Two Treatment Options

In November, the FDA approved the immune checkpoint inhibitor nivolumab for patients with advanced RCC who had received 1 or 2 prior regimens of antiangiogenic therapy. Nivolumab was approved based on results from CheckMate 025, a phase 3 trial that contrasted the effects of the PD-1 inhibitor with those of everolimus.2


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Patients in this trial assigned to nivolumab had significant improvements in overall survival (25.0 versus 19.6 months; P = .002) and objective response rate (25% versus 5%; P < .001). There was no significant difference in median progression-free survival between the 2 groups.

“Both drugs are a different class of agents and both were tested against everolimus, not each other, so it is hard to compare them,” Dr Choueiri said. “Both had an overall survival benefit and a response benefit, but nivolumab, like many single-agent PD-1 inhibitors, does not have a progression-free survival benefit over the standard of care, while cabozantinib does. Is that enough to choose 1 over the other? It is hard to say.”

Dr Haas agreed, but added that “patients are very excited about nivolumab because it is an immunotherapy, and they perceive it to be less toxic.”

Adverse Effects

In the METEOR trial, 39% of patients assigned cabozantinib experienced grade 3 or worse adverse events, the most common of which were hypertension, diarrhea, fatigue, palmar-plantar erythrodysesthesia syndrome, anemia, hyperglycemia, and hypomagnesemia.

“The safety profile and toxicities with cabozantinib are similar to other TKIs, so clinicians need to be familiar with how to manage these side effects and how to dose properly to maintain response,” Dr Choueiri said.

In CheckMate 025, 19% of patients assigned nivolumab experienced grade 3 or worse adverse events, the most common of which was fatigue.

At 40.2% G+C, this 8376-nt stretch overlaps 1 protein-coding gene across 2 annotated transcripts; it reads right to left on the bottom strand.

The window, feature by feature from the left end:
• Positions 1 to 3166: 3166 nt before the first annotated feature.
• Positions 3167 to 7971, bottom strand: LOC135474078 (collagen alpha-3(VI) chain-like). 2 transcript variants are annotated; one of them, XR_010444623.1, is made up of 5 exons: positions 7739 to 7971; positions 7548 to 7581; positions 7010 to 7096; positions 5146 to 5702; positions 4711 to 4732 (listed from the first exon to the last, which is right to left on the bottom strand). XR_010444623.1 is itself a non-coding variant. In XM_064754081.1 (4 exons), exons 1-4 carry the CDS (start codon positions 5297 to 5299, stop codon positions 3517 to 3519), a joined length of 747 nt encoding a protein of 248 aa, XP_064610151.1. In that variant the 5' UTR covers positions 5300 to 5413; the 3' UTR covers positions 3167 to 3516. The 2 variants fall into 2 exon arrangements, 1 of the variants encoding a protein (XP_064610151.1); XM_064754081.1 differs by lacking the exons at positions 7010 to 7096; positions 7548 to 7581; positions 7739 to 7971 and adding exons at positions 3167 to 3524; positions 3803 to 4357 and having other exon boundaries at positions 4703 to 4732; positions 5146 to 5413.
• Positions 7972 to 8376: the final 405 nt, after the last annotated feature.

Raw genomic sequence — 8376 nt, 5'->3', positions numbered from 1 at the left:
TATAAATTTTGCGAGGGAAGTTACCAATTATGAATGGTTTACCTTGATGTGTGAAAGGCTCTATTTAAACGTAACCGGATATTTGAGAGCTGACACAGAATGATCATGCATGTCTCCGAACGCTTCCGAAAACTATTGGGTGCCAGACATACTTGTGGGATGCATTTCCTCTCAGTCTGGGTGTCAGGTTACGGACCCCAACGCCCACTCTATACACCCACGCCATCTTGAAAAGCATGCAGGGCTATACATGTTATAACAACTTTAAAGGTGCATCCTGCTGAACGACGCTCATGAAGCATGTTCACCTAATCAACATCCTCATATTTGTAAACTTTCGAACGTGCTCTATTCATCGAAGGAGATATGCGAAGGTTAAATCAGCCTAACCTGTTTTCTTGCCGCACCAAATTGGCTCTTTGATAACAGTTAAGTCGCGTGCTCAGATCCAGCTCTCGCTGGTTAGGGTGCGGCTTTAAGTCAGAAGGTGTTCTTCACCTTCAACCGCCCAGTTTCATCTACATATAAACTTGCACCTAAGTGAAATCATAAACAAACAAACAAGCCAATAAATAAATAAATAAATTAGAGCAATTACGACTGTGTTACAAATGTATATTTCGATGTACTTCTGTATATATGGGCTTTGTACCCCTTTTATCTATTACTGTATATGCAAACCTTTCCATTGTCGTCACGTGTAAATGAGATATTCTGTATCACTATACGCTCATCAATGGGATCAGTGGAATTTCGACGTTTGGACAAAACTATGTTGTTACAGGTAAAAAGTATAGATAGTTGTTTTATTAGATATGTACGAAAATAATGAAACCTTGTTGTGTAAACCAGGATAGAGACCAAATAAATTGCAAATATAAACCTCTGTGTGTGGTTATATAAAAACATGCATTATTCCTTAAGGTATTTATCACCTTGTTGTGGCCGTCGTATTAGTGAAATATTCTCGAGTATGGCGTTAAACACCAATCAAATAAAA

“It is going to be difficult to get people to go right to treatment with cabozantinib rather than nivolumab, because patients are very excited about nivolumab,” Dr Haas said. “Only about 30% of the population, however, demonstrate responses [to nivolumab]; it is not going to be a drug that is going to serve everybody well.”

There are groups of patients, such as those with rheumatoid arthritis or those who have undergone transplant, who cannot receive immune checkpoint inhibitors because these drugs modulate the immune system and could cause existing comorbidities to manifest.

According to Dr Haas, there is a lot that physicians still do not know about who will respond to immunotherapy, though there is a better understanding about who will respond to VEGF receptor TKIs.

“We know that about 80% of patients benefit in some way from a VEGF receptor TKI,” she said. “The patients I would think of for cabozantinib are those who have performed well on previous TKIs, who haven’t had a lot of side effects, and who really do not want to be coming back and forth to clinic every 2 weeks for an infusion.”

Continuing Research

“At this point we have almost an embarrassment of riches and it will be hard to pick a second-line therapy,” Dr Choueiri said. “This question may not be relevant in the next year or 2, because these 2 drugs are already being combined with each other or other drugs in clinical trials.”

RELATED: Targeted Therapy Has Led to Better Survival Among African Americans, Caucasians

Cabozantinib may eventually be a first-line treatment option for patients with RCC. In May, cabozantinib’s manufacturer, Exelixis, announced  that a phase 2 trial demonstrated the drug’s significant improvement of progression-free survival, in contrast with sunitinib, for patients with previously untreated RCC.3

“This just demonstrates what a dynamic environment we are currently in for the research of treatments for RCC,” Dr Choueiri concluded.

References

  1. Choueiri TK, Escudier B, Powles T, et al. Cabozantinib versus everolimus in advanced renal cell carcinoma (METEOR): final results from a randomized, open-label, phase 3 trial. Lancet Oncol. June 5, doi: 10.1016/S1470-2045(16)30107-3 [Epub ahead of print]
  2. Motzer RJ, Escudier B, McDermott DF, et al. Nivolumab versus everolimus in advanced renal-cell carcinoma. N Engl J Med. 2015;373:1803-1813.
  3. Ipsen’s partner Exelixis announced results from randomized phase 2 trial CABOSUN that demonstrate that cabozantinib significantly improved progression-free survival versus sunitinib in previously untreated advanced renal cell carcinoma. http://www.businesswire.com/news/home/20160523006327/en/Ipsen%E2%80%99s-partner-Exelixis-announced-results-randomized-phase. Published May 23, 2016. Accessed June 22, 2016.